- 12 October 2018
- Transport / Logistics Services
New research published by UPS suggests that there are a number of barriers to delivery companies moving to electric vehicles (EVs) despite a widespread enthusiasm for the technology.
In the “Curve Ahead: The Future of Fleet Electrification” report, industry leaders identified the main motivations and barriers to electrification, as well as strategies to move the commercial electric vehicle market from niche to mainstream.
Of the respondents, 55% said that the top barrier was the initial purchase price of EVs. The next issue was the lack of on-site charging infrastructure (44%). 92% felt that their facility is not very well equipped to handle commercial charging needs. Fewer than half of the businesses were working with government to address this however.
There is enthusiasm to go electric however. Some 83% of those surveyed saw this as a key part of sustainability and environmental goals. Total cost of ownership (TCO) is much lower than fossil fuel vehicles – another driver, with some 64% pointing this out.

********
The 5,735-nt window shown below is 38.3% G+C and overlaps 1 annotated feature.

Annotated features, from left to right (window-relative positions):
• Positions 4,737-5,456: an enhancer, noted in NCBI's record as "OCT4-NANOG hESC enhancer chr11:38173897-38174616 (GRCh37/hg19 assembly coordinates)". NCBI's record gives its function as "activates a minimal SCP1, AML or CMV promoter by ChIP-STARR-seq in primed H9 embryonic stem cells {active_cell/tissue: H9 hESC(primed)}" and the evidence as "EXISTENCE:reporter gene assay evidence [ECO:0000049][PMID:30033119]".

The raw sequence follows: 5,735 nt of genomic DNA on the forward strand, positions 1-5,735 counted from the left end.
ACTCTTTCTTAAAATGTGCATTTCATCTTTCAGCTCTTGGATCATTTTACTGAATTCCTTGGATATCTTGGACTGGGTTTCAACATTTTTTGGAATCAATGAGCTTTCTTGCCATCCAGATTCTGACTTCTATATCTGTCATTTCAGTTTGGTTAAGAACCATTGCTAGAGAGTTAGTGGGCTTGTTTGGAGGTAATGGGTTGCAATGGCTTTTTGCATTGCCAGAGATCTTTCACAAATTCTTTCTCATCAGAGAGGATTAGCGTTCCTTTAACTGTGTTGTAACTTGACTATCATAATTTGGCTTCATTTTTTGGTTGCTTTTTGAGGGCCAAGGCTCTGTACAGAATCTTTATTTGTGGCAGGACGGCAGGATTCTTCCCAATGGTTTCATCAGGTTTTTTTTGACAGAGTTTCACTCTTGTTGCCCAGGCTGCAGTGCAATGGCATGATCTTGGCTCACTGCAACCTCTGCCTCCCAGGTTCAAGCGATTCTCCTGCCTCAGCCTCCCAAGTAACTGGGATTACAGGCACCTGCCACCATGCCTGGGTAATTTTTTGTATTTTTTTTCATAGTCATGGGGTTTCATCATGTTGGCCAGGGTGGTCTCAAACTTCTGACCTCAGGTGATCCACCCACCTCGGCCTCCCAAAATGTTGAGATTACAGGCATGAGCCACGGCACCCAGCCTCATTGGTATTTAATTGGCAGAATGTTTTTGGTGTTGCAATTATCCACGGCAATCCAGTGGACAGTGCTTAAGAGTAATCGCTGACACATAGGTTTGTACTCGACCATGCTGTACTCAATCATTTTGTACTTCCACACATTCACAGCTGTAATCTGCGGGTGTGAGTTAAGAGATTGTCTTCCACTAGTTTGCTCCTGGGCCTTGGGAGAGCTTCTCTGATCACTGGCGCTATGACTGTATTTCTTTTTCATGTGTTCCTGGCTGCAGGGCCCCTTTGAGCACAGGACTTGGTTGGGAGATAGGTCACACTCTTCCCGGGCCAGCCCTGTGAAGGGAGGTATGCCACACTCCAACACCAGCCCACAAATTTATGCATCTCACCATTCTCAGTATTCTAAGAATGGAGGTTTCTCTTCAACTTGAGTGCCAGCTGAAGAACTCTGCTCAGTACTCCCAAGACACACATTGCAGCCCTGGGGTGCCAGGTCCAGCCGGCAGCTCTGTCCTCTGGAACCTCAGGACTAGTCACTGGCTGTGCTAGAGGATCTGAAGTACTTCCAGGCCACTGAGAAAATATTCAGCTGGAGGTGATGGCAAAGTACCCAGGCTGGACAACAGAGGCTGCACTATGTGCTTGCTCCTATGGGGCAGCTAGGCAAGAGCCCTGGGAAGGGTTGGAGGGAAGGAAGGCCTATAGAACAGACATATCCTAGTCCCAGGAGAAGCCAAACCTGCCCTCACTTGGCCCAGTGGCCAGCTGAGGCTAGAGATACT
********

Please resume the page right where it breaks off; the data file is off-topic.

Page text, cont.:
Those interviewed suggested ways out of these issues. Many are starting small by replacing retired fossil fuelled vehicles with EVs instead of large fleet purchases. Others are considering leasing. They are looking at the role of the EV, with urban deliveries being used as against longer runs being used by fossil fuel vehicles. Other factors included the size and distribution of fleets across regions, the costs of electricity and access to charging infrastructure.
“The challenges of cost and infrastructure requirements can be daunting, but we’ve begun to see solutions emerge,” said Scott Phillippi, UPS senior director of automotive maintenance and engineering.
“In the U.S., we recently ordered 50 electric-powered delivery trucks that we anticipate will be at cost parity with conventional diesel-powered vehicles. And in London, we were able to find a solution for our charging needs through a collaboration between government and private organisations. The business case, combined with growing preference for EVs from cities and national governments, will help us to reach a tipping point to large-scale EV fleet adoption.”